The Simpson here is Thomas Simpson, 1710 – 1761, who in accord with Mathematics Law did not discover or invent the rule named for him. Johannes Kepler knew the rule a century before Simpson got into the game, at minimum, and both Galileo’s student Bonaventura Cavalieri (who introduced logarithms to Italy, and was one of those people creeping up on infinitesimal calculus ahead of Newton) and the English mathematician/physicist James Gregory (who discovered diffraction grating, and seems to be the first person to have published a proof of the Fundamental Theorem of Calculus) were in on it too. But Simpson wrote a number of long-lived textbooks about calculus, which probably is why his name got tied to this method.

A generic function, with a parabola approximating the function's value. The parabola matches the original function at the left, middle, and right of the region we're integrating over.
For Simpson’s Rule, approximate the function you’re interested in with a parabola that exactly matches the original function at, at minimum, the left endpoint, the midpoint, and the right endpoint.

In Simpson’s Rule, you need the value of the function at the left endpoint, the midpoint, and the right endpoint of the interval. You can draw the parabola which connects those points — it’s the blue curve in my drawing — and find the area underneath that parabola. The formula may sound a little funny but it isn’t hard: the area underneath the parabola is one-third the width of the interval times the sum of the value at the left endpoint, the value at the right endpoint, and four times the value at the midpoint. It’s a bit more work but it’s a lot more accurate than the Trapezoid Rule.

There are literally infinitely many more rules you could use, with such names as “Simpson’s Three-Eighths Rule” (also called “Simpson’s Second Rule”) or “Boole’s Rule”[1], but they’re based on similar tricks of making a function that looks like the one you’re interested in but whose area you know how to calculate exactly. For the Simpson’s Three-Eighth Rule, for example, you make a cubic polynomial instead of a parabola. If you’re good at finding the areas underneath wedges of circles or underneath hyperbolas or underneath sinusoidal functions, go ahead and use those. You can find the balance of ease of use and accuracy of result that you like.


[1]: Boole’s Rule is also known as Bode’s Rule, because of a typo in the 1972 edition of the Handbook of Mathematical Functions with Formulas, Graphs, and Mathematical Tables, or as everyone ever has always referred to this definitive mathematical reference, Abromowitz and Stegun. (Milton Abromowitz and Irene Stegun were the reference’s editors.)

My Math Blog Statistics, September 2014


Since it’s the start of a new month it’s time to review statistics for the previous month, which gives me the chance to list a bunch of countries, which is strangely popular with readers. I don’t pretend to understand this, I just accept the inevitable.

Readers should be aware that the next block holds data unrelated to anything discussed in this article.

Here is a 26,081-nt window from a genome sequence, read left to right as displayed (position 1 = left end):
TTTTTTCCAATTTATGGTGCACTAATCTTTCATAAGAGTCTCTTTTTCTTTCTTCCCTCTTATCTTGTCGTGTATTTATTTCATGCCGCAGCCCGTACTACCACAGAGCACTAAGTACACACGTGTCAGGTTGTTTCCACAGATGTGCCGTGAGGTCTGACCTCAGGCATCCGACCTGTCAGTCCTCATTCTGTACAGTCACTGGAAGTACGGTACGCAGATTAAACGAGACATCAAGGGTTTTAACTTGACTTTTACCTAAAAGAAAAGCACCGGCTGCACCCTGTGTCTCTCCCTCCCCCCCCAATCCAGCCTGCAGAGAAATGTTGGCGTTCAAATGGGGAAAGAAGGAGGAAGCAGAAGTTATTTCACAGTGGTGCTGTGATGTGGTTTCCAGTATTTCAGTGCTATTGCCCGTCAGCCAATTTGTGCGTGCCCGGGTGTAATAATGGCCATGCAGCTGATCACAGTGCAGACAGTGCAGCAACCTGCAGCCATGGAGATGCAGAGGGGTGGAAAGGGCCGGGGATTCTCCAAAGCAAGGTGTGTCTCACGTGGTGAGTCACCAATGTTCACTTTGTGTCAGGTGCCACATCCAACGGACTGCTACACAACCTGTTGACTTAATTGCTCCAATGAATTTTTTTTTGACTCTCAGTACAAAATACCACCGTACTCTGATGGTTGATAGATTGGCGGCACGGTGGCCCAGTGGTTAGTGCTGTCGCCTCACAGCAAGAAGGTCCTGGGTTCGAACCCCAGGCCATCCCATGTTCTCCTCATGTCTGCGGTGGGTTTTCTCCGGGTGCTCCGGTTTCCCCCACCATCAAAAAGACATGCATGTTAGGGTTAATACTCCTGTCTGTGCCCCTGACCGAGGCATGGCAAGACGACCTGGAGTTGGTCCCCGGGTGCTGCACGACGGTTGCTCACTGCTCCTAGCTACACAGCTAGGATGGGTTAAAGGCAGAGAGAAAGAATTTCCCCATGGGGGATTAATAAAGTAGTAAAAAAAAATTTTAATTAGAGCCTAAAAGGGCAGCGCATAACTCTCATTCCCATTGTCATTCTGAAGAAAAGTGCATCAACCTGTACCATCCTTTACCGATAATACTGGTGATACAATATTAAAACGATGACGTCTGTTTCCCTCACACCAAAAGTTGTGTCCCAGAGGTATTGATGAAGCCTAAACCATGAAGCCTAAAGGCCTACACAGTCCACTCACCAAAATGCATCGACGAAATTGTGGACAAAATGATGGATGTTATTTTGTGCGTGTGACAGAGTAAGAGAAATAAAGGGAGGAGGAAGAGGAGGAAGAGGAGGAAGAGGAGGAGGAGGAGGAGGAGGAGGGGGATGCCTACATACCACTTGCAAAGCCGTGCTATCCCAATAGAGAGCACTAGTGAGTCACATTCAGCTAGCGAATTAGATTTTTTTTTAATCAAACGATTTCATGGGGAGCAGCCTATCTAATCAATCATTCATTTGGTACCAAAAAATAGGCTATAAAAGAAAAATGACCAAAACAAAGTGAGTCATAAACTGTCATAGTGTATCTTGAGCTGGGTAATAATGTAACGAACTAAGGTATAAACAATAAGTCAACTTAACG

In total views I haven’t seen much change the last several months: September 2014 looks to be closing out with about 558 pages viewed, not a substantial change from August’s 561, and triflingly fewer than July’s 589. The number of unique visitors has been growing steadily, though: 286 visitors in September, compared to 255 the month before, and 231 the month before that. One can choose to read this as the views per visitor dropping to 1.95, its lowest figure since March, but I’ll take it as more people finding things that interest them, at least.

As to what those things are — well, mostly it’s comic strip posts, which I suppose makes sense given that they’re quite accessible and often contain jokes people understand. The most popular articles for September 2014 were:

As usual the country sending me the greatest number of readers was the United States (347), with Canada (29), Austria (27), the United Kingdom (26), and Puerto Rico and Turkey (20 each) coming up close behind. My single-reader countries for September were Bahrain, Brazil, Costa Rica, Czech Republic, Estonia, Finland, Germany, Iceland, Jamaica, Kazakhstan, Malaysia, the Netherlands, Pakistan, Saudi Arabia, Slovenia, and Sweden. Finland, Germany, and Sweden were single-reader countries in August, too, but at least none of them were single-reader countries in July as well.

Among the search terms bringing people here the past month have been:

I got to my 17,882nd reader this month, a little short of that tolerably nice and round 18,000 readers. If I don’t come down with sudden-onset boringness, though, I’ll reach that in the next week or so, especially if I have a couple more days of twenty or thirty readers.